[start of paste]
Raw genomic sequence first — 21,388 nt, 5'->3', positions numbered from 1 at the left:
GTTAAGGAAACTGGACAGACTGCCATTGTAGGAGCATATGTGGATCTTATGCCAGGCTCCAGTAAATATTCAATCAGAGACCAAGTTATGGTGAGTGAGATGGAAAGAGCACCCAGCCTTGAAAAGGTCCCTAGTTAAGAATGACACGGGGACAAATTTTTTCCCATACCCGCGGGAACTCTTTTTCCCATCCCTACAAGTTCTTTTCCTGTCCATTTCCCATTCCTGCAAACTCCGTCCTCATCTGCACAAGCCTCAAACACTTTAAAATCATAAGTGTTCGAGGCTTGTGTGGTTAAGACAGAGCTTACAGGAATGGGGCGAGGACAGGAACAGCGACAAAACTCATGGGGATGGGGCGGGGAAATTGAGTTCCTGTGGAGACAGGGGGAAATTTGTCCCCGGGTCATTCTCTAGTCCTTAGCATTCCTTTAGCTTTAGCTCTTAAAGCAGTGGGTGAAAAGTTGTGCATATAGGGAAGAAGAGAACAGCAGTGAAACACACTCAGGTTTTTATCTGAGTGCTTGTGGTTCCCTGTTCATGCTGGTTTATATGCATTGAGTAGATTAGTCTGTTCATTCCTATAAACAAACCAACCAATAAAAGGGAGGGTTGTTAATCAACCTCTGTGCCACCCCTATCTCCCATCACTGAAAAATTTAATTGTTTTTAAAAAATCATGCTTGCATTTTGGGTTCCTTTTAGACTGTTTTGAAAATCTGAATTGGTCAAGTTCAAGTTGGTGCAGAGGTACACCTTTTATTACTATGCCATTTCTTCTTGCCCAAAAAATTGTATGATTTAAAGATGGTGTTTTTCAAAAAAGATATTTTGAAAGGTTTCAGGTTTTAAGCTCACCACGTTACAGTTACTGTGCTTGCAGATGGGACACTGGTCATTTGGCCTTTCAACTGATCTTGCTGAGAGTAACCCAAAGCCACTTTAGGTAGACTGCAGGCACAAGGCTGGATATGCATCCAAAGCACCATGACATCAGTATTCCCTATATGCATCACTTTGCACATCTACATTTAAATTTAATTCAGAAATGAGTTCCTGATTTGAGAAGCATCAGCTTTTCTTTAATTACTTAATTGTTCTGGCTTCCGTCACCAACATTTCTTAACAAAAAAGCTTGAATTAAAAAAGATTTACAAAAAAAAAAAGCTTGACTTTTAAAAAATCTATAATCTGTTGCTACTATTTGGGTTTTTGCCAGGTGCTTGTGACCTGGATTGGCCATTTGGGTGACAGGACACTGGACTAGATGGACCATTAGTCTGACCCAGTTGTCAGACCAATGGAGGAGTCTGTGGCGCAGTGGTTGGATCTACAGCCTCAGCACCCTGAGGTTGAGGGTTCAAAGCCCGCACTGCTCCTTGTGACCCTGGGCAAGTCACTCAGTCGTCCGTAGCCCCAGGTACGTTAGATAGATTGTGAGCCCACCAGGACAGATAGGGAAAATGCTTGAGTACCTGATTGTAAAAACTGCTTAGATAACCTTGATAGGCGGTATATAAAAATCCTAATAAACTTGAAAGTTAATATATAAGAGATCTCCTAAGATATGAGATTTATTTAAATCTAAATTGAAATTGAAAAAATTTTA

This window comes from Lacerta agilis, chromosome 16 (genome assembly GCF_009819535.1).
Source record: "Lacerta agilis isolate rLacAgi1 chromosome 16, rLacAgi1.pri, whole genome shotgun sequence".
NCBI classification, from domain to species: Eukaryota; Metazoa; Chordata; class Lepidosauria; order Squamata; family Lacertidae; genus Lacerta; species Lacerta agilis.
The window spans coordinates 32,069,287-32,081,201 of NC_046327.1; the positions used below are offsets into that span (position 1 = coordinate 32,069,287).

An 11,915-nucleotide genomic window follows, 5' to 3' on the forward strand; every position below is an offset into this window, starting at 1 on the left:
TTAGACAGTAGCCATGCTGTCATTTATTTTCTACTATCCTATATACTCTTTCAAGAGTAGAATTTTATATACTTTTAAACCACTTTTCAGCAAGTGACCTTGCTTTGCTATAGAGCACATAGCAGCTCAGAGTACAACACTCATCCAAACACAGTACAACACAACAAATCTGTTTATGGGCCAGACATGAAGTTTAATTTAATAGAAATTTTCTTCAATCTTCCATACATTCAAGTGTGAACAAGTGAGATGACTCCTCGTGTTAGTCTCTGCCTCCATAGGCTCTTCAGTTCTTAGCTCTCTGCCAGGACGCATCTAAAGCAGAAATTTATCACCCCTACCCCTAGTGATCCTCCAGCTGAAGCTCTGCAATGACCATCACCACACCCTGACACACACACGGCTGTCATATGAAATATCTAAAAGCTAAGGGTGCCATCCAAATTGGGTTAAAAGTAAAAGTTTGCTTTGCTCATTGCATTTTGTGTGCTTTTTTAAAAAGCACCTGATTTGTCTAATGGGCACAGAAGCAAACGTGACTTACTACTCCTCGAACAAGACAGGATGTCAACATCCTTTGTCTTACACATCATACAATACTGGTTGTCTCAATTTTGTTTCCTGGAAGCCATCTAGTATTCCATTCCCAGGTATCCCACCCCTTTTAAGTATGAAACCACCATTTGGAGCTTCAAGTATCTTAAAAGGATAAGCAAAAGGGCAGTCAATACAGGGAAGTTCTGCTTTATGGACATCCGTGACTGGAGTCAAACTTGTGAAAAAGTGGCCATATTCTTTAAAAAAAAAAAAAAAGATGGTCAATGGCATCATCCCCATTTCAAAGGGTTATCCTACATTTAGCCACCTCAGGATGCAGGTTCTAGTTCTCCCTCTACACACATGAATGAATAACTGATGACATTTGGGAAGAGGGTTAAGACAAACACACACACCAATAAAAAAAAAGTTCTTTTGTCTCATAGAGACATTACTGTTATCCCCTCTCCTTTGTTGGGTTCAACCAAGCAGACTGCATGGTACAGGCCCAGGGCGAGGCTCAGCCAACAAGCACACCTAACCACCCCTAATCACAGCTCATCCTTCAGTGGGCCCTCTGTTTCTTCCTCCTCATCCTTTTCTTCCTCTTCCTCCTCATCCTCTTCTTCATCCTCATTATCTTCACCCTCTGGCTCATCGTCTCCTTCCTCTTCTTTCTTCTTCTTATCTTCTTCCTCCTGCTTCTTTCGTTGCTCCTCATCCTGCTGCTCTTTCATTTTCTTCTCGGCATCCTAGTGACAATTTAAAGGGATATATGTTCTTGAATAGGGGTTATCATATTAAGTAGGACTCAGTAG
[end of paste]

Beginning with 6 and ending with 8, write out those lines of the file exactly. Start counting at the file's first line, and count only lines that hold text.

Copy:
The window spans coordinates 32,069,287-32,081,201 of NC_046327.1; the positions used below are offsets into that span (position 1 = coordinate 32,069,287).

An 11,915-nucleotide genomic window follows, 5' to 3' on the forward strand; every position below is an offset into this window, starting at 1 on the left:
TTAGACAGTAGCCATGCTGTCATTTATTTTCTACTATCCTATATACTCTTTCAAGAGTAGAATTTTATATACTTTTAAACCACTTTTCAGCAAGTGACCTTGCTTTGCTATAGAGCACATAGCAGCTCAGAGTACAACACTCATCCAAACACAGTACAACACAACAAATCTGTTTATGGGCCAGACATGAAGTTTAATTTAATAGAAATTTTCTTCAATCTTCCATACATTCAAGTGTGAACAAGTGAGATGACTCCTCGTGTTAGTCTCTGCCTCCATAGGCTCTTCAGTTCTTAGCTCTCTGCCAGGACGCATCTAAAGCAGAAATTTATCACCCCTACCCCTAGTGATCCTCCAGCTGAAGCTCTGCAATGACCATCACCACACCCTGACACACACACGGCTGTCATATGAAATATCTAAAAGCTAAGGGTGCCATCCAAATTGGGTTAAAAGTAAAAGTTTGCTTTGCTCATTGCATTTTGTGTGCTTTTTTAAAAAGCACCTGATTTGTCTAATGGGCACAGAAGCAAACGTGACTTACTACTCCTCGAACAAGACAGGATGTCAACATCCTTTGTCTTACACATCATACAATACTGGTTGTCTCAATTTTGTTTCCTGGAAGCCATCTAGTATTCCATTCCCAGGTATCCCACCCCTTTTAAGTATGAAACCACCATTTGGAGCTTCAAGTATCTTAAAAGGATAAGCAAAAGGGCAGTCAATACAGGGAAGTTCTGCTTTATGGACATCCGTGACTGGAGTCAAACTTGTGAAAAAGTGGCCATATTCTTTAAAAAAAAAAAAAAAGATGGTCAATGGCATCATCCCCATTTCAAAGGGTTATCCTACATTTAGCCACCTCAGGATGCAGGTTCTAGTTCTCCCTCTACACACATGAATGAATAACTGATGACATTTGGGAAGAGGGTTAAGACAAACACACACACCAATAAAAAAAAAGTTCTTTTGTCTCATAGAGACATTACTGTTATCCCCTCTCCTTTGTTGGGTTCAACCAAGCAGACTGCATGGTACAGGCCCAGGGCGAGGCTCAGCCAACAAGCACACCTAACCACCCCTAATCACAGCTCATCCTTCAGTGGGCCCTCTGTTTCTTCCTCCTCATCCTTTTCTTCCTCTTCCTCCTCATCCTCTTCTTCATCCTCATTATCTTCACCCTCTGGCTCATCGTCTCCTTCCTCTTCTTTCTTCTTCTTATCTTCTTCCTCCTGCTTCTTTCGTTGCTCCTCATCCTGCTGCTCTTTCATTTTCTTCTCGGCATCCTAGTGACAATTTAAAGGGATATATGTTCTTGAATAGGGGTTATCATATTAAGTAGGACTCAGTAG